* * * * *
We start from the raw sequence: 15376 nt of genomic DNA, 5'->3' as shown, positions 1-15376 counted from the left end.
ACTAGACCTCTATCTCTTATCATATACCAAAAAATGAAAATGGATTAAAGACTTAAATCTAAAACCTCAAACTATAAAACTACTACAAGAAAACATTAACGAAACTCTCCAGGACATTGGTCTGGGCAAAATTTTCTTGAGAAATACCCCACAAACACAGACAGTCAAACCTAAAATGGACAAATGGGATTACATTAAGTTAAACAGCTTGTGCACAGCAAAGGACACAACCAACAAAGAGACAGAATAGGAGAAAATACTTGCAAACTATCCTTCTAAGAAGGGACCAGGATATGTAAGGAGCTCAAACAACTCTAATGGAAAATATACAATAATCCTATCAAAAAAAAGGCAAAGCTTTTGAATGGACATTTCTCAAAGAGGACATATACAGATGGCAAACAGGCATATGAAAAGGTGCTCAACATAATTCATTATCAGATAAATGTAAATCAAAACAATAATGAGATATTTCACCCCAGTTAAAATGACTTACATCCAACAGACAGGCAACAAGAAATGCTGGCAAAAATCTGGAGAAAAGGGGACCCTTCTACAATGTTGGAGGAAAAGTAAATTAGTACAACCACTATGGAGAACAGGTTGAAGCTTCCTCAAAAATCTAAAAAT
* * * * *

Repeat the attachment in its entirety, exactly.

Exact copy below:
We start from the raw sequence: 15376 nt of genomic DNA, 5'->3' as shown, positions 1-15376 counted from the left end.
ACTAGACCTCTATCTCTTATCATATACCAAAAAATGAAAATGGATTAAAGACTTAAATCTAAAACCTCAAACTATAAAACTACTACAAGAAAACATTAACGAAACTCTCCAGGACATTGGTCTGGGCAAAATTTTCTTGAGAAATACCCCACAAACACAGACAGTCAAACCTAAAATGGACAAATGGGATTACATTAAGTTAAACAGCTTGTGCACAGCAAAGGACACAACCAACAAAGAGACAGAATAGGAGAAAATACTTGCAAACTATCCTTCTAAGAAGGGACCAGGATATGTAAGGAGCTCAAACAACTCTAATGGAAAATATACAATAATCCTATCAAAAAAAAGGCAAAGCTTTTGAATGGACATTTCTCAAAGAGGACATATACAGATGGCAAACAGGCATATGAAAAGGTGCTCAACATAATTCATTATCAGATAAATGTAAATCAAAACAATAATGAGATATTTCACCCCAGTTAAAATGACTTACATCCAACAGACAGGCAACAAGAAATGCTGGCAAAAATCTGGAGAAAAGGGGACCCTTCTACAATGTTGGAGGAAAAGTAAATTAGTACAACCACTATGGAGAACAGGTTGAAGCTTCCTCAAAAATCTAAAAAT